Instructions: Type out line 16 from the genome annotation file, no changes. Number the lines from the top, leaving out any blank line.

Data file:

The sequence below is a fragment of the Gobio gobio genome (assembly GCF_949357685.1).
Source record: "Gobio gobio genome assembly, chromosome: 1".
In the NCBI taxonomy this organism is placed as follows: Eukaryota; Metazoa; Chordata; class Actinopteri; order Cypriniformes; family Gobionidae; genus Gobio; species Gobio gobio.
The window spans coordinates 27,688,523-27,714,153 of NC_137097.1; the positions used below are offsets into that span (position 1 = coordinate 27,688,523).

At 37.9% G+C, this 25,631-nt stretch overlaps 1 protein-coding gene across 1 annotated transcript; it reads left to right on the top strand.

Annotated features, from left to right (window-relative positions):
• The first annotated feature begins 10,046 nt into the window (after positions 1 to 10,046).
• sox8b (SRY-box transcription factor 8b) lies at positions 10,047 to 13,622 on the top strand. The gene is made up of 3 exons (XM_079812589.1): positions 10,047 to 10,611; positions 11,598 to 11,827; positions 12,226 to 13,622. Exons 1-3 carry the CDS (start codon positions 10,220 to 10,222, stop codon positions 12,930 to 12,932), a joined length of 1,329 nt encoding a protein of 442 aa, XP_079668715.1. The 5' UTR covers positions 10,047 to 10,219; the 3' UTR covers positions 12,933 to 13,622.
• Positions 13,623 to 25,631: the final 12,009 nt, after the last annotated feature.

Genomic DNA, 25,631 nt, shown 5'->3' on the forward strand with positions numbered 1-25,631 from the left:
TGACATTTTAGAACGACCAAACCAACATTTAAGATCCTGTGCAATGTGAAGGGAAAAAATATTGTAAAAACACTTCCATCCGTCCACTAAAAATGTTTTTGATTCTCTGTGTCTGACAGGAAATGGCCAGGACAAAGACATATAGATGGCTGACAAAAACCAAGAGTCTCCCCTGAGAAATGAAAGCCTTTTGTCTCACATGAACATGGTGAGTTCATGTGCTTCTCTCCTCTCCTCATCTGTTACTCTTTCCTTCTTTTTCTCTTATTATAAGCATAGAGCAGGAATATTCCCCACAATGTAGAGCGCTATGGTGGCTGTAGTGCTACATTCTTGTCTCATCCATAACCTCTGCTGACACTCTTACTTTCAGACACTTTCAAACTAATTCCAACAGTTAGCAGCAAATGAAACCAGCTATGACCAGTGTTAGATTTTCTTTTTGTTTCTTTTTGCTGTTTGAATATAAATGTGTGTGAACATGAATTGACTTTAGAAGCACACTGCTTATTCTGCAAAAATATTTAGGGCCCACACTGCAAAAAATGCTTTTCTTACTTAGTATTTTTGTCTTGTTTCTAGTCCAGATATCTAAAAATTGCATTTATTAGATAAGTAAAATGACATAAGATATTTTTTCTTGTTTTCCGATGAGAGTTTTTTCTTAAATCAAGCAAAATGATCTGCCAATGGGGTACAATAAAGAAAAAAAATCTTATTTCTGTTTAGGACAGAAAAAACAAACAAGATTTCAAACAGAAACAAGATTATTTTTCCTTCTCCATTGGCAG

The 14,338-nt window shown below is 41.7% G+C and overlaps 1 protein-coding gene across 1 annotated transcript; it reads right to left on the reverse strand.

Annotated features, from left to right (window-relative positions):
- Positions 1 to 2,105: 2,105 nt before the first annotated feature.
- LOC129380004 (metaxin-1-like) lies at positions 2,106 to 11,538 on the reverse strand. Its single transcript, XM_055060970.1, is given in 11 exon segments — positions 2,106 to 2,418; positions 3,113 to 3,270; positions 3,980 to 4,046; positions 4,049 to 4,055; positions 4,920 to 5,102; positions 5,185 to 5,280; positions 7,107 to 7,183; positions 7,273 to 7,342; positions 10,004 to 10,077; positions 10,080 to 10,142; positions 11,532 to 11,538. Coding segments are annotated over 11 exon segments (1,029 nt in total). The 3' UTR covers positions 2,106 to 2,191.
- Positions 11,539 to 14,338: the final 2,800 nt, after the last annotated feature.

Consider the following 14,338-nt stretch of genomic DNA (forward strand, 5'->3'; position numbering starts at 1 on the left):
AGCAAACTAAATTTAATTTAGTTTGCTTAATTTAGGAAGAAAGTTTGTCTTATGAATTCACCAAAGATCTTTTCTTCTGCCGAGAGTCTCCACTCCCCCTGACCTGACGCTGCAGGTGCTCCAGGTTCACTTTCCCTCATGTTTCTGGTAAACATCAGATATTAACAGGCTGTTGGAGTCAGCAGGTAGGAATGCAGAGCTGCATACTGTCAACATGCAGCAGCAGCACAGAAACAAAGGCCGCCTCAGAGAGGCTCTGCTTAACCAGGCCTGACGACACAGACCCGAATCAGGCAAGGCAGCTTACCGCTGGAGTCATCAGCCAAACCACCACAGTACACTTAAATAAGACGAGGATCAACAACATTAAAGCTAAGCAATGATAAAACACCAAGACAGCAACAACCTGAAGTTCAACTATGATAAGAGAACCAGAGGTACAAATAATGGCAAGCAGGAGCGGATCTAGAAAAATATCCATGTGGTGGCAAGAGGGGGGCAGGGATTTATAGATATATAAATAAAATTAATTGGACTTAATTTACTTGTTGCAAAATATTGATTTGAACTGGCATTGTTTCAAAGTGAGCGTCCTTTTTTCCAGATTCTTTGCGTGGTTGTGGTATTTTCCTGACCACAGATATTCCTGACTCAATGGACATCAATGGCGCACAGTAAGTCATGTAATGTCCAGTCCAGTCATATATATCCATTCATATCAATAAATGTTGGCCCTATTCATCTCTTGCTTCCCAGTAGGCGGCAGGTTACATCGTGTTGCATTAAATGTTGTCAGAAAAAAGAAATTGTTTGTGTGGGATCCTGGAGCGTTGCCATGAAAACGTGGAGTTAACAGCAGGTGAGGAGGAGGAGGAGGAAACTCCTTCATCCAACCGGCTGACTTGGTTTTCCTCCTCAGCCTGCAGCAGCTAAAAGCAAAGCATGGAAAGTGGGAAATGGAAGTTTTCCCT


- Positions 11,539 to 14,338: the final 2,800 nt, after the last annotated feature.